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Latitude: 51.5061 / 51°30'22"N
Longitude: -0.1896 / 0°11'22"W
OS Eastings: 525740
OS Northings: 180131
OS Grid: TQ257801
Mapcode National: GBR 1G.M8
Mapcode Global: VHGQY.NDLR
Plus Code: 9C3XGR46+F4
Entry Name: Cope House
Listing Date: 14 May 1984
Source: Historic England
Source ID: 1224081
English Heritage Legacy ID: 420056
Location: Campden, Kensington and Chelsea, London, W8
County: Kensington and Chelsea
Electoral Ward/Division: Campden
Built-Up Area: Kensington and Chelsea
Traditional County: Middlesex
Lieutenancy Area (Ceremonial County): Greater London
Church of England Parish: St Mary Abbots with Christ Church and St Philip Kensington
Church of England Diocese: London
TQ 2580 SE KENSINGTON PALACE GARDENS W8
House, formerly stables to No 15. 1854-6, architect James Thomas Knowles Snr (1806-84), for George Moore, lace manufacturer and philanthropist; contractors Lucas Brothers and Stevens of Lambeth. Converted to house 1937-8, architects J. Fooks and T. Ritchie. Brick faced in stucco, Welsh slated hipped roofs to wings, those of centre concealed by balustraded parapet, stuccoed chimney stacks with modillion cornices. Central block originally stables, with tack rooms and lofts in north wing, and coach house in south wing. Two storeys, Italianate style, matching the main house on a smaller scale. Ground floor rusticated and vermiculated, with pulvinated frieze, and modillion cornice at first floor level, first floor with rusticated quoins. Slit windows on ground floor, arched openings on first floor, some blank, with modelled keystones, and aedicules with segmental pediments carried on moulded consoles. Frieze and bold overhanging cornice with bracket modillions. Modern windows in centre. Ground floor continues from north wing as screen wall, surmounted by balustrade, concealing former stable yard from garden of No.15, breaks forward with arched opening with horse's head modelled on keystone. Continuation of screen wall opened out to form colonnade in 1980s. Low screen wall surmounted by balustrade runs west along carriage drive, and now forms property boundary. Interior much-altered and not inspected.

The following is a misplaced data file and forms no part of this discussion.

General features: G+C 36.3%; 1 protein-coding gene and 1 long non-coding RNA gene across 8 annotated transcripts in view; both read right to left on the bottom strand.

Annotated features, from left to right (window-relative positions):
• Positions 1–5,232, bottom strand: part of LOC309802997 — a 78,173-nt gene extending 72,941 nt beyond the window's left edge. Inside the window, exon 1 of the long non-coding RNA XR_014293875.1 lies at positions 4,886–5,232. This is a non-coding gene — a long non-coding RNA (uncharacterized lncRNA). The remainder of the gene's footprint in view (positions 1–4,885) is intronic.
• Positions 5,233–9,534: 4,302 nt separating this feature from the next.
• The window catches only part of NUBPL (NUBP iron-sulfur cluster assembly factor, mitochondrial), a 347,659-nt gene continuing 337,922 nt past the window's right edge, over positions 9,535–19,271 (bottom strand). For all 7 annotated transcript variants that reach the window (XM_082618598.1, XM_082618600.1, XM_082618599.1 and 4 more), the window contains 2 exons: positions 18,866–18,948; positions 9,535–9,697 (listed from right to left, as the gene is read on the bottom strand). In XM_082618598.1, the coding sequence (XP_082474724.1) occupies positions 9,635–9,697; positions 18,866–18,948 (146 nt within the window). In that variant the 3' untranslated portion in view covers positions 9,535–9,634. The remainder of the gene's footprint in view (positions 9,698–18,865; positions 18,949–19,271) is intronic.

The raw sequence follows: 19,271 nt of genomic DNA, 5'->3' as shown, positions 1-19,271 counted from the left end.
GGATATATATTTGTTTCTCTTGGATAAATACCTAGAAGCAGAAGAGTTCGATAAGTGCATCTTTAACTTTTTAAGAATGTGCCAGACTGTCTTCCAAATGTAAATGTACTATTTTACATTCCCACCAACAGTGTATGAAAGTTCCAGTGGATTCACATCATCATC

House and stables were virtually unchanged when, in December 1923, the lease was assigned to Daniel William Fooks. His widow surrendered the lease in January 1938, on condition that the property was divided, and she was given the lease of the stables for residential conversion. The main house was leased by Sir Alfred Beit, son of the financier and philanthropist Sir Otto Beit, and internally remodelled by Lord Gerald Wellesley and Trenwith Wills in 1937-8. The property was divided along the line of the old screen wall south of the house. Further alterations took place in the 1980s.
[Survey of London, Vol XXXVII, pp 175-8]
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